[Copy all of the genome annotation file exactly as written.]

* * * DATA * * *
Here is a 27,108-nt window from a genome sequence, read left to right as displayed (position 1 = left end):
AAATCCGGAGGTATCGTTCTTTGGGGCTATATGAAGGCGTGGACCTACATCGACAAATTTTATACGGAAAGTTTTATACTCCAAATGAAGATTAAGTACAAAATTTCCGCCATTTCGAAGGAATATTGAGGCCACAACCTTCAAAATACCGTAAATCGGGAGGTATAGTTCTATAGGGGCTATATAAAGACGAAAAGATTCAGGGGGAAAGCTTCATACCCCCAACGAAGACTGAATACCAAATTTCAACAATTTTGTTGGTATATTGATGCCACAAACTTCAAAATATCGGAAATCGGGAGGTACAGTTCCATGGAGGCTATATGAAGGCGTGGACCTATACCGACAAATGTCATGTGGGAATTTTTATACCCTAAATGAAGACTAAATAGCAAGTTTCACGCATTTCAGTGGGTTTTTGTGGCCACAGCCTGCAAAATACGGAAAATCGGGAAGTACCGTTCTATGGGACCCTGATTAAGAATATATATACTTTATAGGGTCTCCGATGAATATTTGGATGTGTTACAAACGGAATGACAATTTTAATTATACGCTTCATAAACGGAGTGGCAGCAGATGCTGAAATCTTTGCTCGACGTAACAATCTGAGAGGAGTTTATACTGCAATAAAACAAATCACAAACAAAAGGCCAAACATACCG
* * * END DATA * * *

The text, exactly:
Here is a 27,108-nt window from a genome sequence, read left to right as displayed (position 1 = left end):
AAATCCGGAGGTATCGTTCTTTGGGGCTATATGAAGGCGTGGACCTACATCGACAAATTTTATACGGAAAGTTTTATACTCCAAATGAAGATTAAGTACAAAATTTCCGCCATTTCGAAGGAATATTGAGGCCACAACCTTCAAAATACCGTAAATCGGGAGGTATAGTTCTATAGGGGCTATATAAAGACGAAAAGATTCAGGGGGAAAGCTTCATACCCCCAACGAAGACTGAATACCAAATTTCAACAATTTTGTTGGTATATTGATGCCACAAACTTCAAAATATCGGAAATCGGGAGGTACAGTTCCATGGAGGCTATATGAAGGCGTGGACCTATACCGACAAATGTCATGTGGGAATTTTTATACCCTAAATGAAGACTAAATAGCAAGTTTCACGCATTTCAGTGGGTTTTTGTGGCCACAGCCTGCAAAATACGGAAAATCGGGAAGTACCGTTCTATGGGACCCTGATTAAGAATATATATACTTTATAGGGTCTCCGATGAATATTTGGATGTGTTACAAACGGAATGACAATTTTAATTATACGCTTCATAAACGGAGTGGCAGCAGATGCTGAAATCTTTGCTCGACGTAACAATCTGAGAGGAGTTTATACTGCAATAAAACAAATCACAAACAAAAGGCCAAACATACCG